Measuring Snow Cover: a Challenge Met and Recognized
Interview with Simon GASCOIN
Snow-covered surface SEC
What is the history and specificity of the Snow Product available on Theia?
Simon Gascoin: The operational production of the Theia Snow Product started at the end of 2017. Before that, we generated many products on Cesbio’s calculation servers, and then there was a first production phase on a batch of Sentinel-2 images by MUSCATE at CNES to test the processing line under operational production conditions.
For the most part, the algorithm and product were defined in 2015 from SPOT-4 Take 5 series on the Pyrenees and Atlas. Little has changed since then, but the parameters have been adjusted. Theia Snow Product mainly benefits from improvements in the level 2A treatment chain upstream.
There is no equivalent product to date. The USGS distributes maps of snow-covered areas from Landsat data, but this is not a continuous production and, most importantly, these maps do not offer the repetitiveness of Sentinel-2. Our map reports the presence or absence of snow and not the snow fraction per pixel. In my opinion this product is easier for users to adopt, even if the snow fraction is more informative theoriticaly.
This product is the result of teamwork: at CNES, Manuel Grizonnet, Cesbio, Olivier Hagolle and Simon Gascoin, Magellium, Germain Salgues. Manuel has changed departments and will be replaced by Aurore Dupuis at CNES. But we must also mention the whole MUSCATE team, without forgetting Arnaud Sellé and Nicolas Bagdhadi for the coordination of Theia, as well as Sophie Ayoubi and Isabelle Biagiotti for communication!
You have just participated in a European call for tenders that includes a “Snow” dimension. How did the existing Theia Snow Product contribute to the success of the proposal?
Simon Gascoin: We had worked with the company Magellium in the development of the treatment chain. It was natural to continue to work with them to respond to a European call for tenders to map in real time the snow- and ice- covered areas with Sentinel-2 on a European scale on behalf of the European Environment Agency under the Copernicus programme.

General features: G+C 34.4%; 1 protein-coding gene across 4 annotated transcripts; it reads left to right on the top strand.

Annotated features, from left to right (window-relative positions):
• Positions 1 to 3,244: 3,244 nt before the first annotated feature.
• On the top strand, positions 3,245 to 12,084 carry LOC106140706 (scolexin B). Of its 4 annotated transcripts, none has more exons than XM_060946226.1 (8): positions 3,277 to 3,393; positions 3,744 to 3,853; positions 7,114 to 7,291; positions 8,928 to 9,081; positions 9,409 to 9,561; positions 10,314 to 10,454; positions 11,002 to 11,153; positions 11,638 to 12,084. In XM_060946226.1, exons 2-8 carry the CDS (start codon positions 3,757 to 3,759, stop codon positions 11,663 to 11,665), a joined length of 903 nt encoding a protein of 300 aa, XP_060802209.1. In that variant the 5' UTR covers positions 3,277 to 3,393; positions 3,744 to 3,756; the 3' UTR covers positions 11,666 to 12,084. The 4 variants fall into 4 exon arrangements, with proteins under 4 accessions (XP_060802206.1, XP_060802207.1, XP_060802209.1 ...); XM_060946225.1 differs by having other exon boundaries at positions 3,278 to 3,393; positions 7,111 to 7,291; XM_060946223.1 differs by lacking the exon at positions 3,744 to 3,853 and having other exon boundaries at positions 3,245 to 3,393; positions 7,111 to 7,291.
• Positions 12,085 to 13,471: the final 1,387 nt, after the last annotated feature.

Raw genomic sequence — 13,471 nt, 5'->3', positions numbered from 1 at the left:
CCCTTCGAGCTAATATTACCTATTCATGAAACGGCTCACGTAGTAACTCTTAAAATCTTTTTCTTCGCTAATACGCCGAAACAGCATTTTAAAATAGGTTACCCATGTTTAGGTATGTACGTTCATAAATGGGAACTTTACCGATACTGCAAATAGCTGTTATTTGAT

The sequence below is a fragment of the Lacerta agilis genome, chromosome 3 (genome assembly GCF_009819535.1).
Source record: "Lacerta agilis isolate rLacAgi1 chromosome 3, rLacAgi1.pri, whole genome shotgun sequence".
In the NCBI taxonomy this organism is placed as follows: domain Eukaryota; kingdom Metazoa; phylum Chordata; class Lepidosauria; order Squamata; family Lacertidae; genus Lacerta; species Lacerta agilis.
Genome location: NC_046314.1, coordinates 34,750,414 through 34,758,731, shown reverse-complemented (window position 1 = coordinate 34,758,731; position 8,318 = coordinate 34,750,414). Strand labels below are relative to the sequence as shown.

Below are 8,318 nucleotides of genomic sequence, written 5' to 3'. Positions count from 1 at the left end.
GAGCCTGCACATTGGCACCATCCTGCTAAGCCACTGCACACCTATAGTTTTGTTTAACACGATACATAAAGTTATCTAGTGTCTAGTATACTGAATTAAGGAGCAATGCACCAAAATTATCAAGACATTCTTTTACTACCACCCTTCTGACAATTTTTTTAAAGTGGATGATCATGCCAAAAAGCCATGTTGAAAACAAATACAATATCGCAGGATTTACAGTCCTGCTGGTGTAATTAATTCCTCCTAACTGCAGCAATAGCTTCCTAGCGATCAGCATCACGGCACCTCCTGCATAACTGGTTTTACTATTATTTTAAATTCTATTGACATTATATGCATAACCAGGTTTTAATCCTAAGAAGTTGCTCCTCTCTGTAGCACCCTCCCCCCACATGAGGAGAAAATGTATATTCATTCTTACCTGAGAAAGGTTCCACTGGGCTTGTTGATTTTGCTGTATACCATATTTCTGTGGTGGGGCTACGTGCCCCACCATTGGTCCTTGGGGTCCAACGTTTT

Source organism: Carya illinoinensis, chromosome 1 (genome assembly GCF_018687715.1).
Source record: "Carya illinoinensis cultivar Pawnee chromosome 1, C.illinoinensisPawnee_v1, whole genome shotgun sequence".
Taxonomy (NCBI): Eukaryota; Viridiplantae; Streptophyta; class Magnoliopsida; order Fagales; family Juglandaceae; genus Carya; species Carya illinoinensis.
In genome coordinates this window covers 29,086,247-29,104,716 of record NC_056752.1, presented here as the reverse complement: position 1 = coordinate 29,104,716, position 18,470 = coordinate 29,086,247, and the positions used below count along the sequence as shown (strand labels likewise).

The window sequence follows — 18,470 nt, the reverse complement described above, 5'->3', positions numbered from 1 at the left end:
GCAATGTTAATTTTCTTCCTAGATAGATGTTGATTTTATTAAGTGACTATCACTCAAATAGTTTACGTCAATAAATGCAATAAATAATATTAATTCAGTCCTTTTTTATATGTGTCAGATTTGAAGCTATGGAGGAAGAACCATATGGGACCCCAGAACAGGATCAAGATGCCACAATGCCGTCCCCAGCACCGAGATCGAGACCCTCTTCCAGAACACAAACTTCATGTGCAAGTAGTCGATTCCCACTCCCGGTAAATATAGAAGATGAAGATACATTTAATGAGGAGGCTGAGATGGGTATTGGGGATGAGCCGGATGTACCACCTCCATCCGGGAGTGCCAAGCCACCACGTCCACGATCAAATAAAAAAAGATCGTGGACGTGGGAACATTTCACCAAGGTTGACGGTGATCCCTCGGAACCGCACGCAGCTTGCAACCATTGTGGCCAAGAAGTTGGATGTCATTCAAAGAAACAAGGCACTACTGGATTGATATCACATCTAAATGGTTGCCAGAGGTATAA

Thanks to Theia we had a clear demonstration that our system was operational on a large scale. The development of the Theia product has also pushed us to maintain the code and its documentation as the level 2A data evolves. At a Theia meeting someone asked me if I had done an evaluation of the Theia snow product with in situ measurements. At first I was not convinced of the interest of this comparison because I preferred to validate visually or with other higher resolution remote sensing images. But this question prompted me to make a comparison with data from Météo-France stations. In addition to its scientific interest, I think that this work has paid off because it was an explicit request from the call for tenders, and we have therefore been able to show very encouraging results in this respect.
What is the future of the Snow Product?
Simon Gascoin: Many users need to condense the information provided by snow maps and are bothered by clouds in their analyses. In addition, Theia Snow Product is only available on the date of the satellite’s passage. We would therefore like to offer an on-demand service that allows us to obtain a map of the snow cover duration per pixel of 20 m for a user-defined period regardless of the satellite’s passage date.
This service would solve these two obstacles and thus broaden the user community. A demonstrator is available here: